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Tzav: Priests, Food, and God

Leviticus 6:1–8:36

This week's reading, like last week's, delves into the details of the ritual sacrifices performed by the priests in the Tabernacle. These sacrifices can generally be divided into three types: olah, in which the sacrificed animal is burned entirely on the altar, reflecting a solemn commitment and deference to the divine; shlamim, which is mainly brought during personal celebrations and holidays, partly burned, and partly eaten by both the priests and the owner to express the joy of the occasion; and hatat, brought as an atonement for sin and partly burned and partly eaten by the priests but not by the owner.

The last category has always given me trouble. I understand the reason for bringing a sacrifice as an expiation of sin: sacrifice means giving up something personally dear—in the ancient world, animals were the core of one's personal wealth—in order to express submission to God and His moral code. But if the sin has hurt others, clearly such a sacrifice is not enough. Indeed, the Bible itself states explicitly that before bringing this kind of sacrifice, we have to correct the harm we've done, returning what we stole or fixing what we've broken. Since every sin is also an offense to God, the ensuing sacrifice then expresses the depth of our awareness that we are accountable to a ledger beyond that of our neighbors. Bringing a sacrifice expresses regret and the desire to clear oneself before God.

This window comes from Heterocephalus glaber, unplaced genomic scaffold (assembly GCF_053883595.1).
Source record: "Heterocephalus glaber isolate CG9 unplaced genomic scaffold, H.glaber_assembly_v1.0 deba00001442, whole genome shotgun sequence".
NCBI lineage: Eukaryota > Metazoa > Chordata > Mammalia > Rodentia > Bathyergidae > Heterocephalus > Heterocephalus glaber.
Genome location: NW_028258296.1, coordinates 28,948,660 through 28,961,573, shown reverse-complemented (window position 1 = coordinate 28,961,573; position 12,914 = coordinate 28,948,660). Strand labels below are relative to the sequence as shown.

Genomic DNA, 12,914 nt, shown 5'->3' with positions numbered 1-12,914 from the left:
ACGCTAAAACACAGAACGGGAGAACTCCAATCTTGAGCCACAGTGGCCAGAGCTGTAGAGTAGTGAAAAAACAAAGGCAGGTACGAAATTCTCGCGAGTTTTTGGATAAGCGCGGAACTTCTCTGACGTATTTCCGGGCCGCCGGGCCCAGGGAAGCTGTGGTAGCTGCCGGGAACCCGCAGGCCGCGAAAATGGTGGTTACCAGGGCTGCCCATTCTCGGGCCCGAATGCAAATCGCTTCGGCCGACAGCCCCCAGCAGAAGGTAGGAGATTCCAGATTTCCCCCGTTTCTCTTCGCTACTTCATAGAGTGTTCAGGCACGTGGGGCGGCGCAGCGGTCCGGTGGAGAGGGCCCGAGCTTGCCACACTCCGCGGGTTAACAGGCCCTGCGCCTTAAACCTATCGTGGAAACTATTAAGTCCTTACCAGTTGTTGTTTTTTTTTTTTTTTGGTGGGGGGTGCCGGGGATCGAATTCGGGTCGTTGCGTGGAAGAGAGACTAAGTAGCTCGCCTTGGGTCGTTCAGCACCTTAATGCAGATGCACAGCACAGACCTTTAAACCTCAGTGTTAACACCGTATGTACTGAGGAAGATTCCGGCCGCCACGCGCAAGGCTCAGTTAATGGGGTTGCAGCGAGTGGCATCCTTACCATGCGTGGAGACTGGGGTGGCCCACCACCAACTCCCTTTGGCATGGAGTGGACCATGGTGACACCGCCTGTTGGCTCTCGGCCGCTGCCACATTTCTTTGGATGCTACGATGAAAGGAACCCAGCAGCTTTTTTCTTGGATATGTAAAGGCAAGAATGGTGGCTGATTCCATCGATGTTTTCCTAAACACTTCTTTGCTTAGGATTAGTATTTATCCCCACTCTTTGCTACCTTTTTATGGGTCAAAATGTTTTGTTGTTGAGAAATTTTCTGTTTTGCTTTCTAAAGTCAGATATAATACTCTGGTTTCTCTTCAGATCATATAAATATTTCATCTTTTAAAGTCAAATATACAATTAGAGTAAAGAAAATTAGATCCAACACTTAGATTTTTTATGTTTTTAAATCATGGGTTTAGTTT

So far, so good. But why, just as we are solemnly repenting for our misdeeds, must we also watch the priests help themselves to the sacrifice? What does their enjoyment have to do with our atonement?

There is, of course, a pragmatic answer. Unlike the other Israelites, the priests do not own land, instead dedicating their careers to ritual service. Their sustenance thus depends entirely on the contributions of others, mainly in the form of tithes on agricultural produce and whatever portion of the sacrifices is set aside for them by the terms of God's law. So in this case, too, they get to eat in return for their labors.

But this doesn't go far enough. Rituals are about symbolism: in every whiff of incense, as in every golden breastplate, linen garment, and sacrificial grain or animal, we need to look for something more profound. "There is no happiness," the rabbis once said about the sacrifices, "without eating meat"—meat being a symbol, here as elsewhere, of joy. If the shlamim is eaten by the owner in celebration of personal or holiday joy, the question then becomes: what are the priests celebrating in eating the hatat?

The answer has to do with their specific role. So long as they are on the job, priests are permanent representatives of Israel's position vis-à-vis God, and of God's vis-à-vis Israel. The rituals performed by them help define and articulate the singular relationship between the Creator and His chosen people.

And atonement? It is the final step in the process of repentance, of an introspection that leads to correction and self-improvement. The moment is certainly a solemn one for the repenting sinner, for whom it would be distasteful, to say the least, to rejoice in his penitence. But it is a joyous moment for the priests, who can present the Israelites before God as having moved another notch up the ladder of goodness—and show God's joy at their return to Him.

And, so, let them eat. In the end, nothing makes God happier than the self-improvement of mankind.

David Hazony is author of The Ten Commandments: How Our Most Ancient Moral Text Can Renew Modern Life, recently published by Scribner.



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